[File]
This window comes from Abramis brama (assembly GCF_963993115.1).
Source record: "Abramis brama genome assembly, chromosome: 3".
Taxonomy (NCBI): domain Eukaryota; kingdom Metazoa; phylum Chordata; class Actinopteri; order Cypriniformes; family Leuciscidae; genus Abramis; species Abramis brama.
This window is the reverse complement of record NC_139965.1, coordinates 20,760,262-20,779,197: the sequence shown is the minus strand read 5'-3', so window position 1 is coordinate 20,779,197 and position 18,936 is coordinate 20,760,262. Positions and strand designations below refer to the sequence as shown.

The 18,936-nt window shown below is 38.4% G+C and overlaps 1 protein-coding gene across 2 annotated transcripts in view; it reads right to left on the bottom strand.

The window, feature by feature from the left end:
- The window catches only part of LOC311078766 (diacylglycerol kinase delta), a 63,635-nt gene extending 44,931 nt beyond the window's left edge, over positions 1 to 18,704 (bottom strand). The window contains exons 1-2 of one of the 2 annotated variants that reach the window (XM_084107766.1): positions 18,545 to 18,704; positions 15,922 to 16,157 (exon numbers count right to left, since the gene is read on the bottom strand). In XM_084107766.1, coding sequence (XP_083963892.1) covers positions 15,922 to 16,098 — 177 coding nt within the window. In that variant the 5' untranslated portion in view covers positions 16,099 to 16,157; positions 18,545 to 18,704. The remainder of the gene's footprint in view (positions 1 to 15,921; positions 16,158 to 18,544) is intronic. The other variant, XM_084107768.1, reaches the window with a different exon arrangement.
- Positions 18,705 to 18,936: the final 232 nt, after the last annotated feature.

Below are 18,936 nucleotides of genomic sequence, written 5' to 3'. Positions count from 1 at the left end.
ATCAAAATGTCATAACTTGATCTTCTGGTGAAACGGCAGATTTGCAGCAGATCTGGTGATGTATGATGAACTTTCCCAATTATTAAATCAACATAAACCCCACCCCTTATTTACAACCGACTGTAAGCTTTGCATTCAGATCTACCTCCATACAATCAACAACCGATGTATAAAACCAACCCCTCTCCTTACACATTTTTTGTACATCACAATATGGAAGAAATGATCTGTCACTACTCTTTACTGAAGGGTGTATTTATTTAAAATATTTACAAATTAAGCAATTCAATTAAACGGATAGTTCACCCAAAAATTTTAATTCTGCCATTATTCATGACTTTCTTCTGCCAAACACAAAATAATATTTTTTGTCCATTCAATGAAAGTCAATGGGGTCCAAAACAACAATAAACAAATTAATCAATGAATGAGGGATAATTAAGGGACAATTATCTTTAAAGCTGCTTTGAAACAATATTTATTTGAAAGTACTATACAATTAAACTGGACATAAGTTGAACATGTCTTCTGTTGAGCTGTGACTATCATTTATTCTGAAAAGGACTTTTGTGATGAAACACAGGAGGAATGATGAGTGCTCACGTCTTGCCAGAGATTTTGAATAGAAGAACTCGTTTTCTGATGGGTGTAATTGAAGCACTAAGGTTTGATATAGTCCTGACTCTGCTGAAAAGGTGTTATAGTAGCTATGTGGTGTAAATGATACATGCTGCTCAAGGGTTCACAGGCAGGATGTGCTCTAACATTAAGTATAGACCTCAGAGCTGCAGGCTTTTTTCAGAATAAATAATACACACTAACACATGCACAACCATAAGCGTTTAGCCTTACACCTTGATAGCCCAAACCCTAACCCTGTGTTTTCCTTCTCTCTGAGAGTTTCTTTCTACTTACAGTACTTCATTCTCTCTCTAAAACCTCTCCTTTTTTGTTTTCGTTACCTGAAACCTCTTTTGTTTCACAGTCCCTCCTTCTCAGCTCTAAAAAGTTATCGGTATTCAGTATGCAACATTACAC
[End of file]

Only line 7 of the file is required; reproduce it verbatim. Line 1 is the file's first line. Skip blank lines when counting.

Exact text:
- The window catches only part of LOC311078766 (diacylglycerol kinase delta), a 63,635-nt gene extending 44,931 nt beyond the window's left edge, over positions 1 to 18,704 (bottom strand). The window contains exons 1-2 of one of the 2 annotated variants that reach the window (XM_084107766.1): positions 18,545 to 18,704; positions 15,922 to 16,157 (exon numbers count right to left, since the gene is read on the bottom strand). In XM_084107766.1, coding sequence (XP_083963892.1) covers positions 15,922 to 16,098 — 177 coding nt within the window. In that variant the 5' untranslated portion in view covers positions 16,099 to 16,157; positions 18,545 to 18,704. The remainder of the gene's footprint in view (positions 1 to 15,921; positions 16,158 to 18,544) is intronic. The other variant, XM_084107768.1, reaches the window with a different exon arrangement.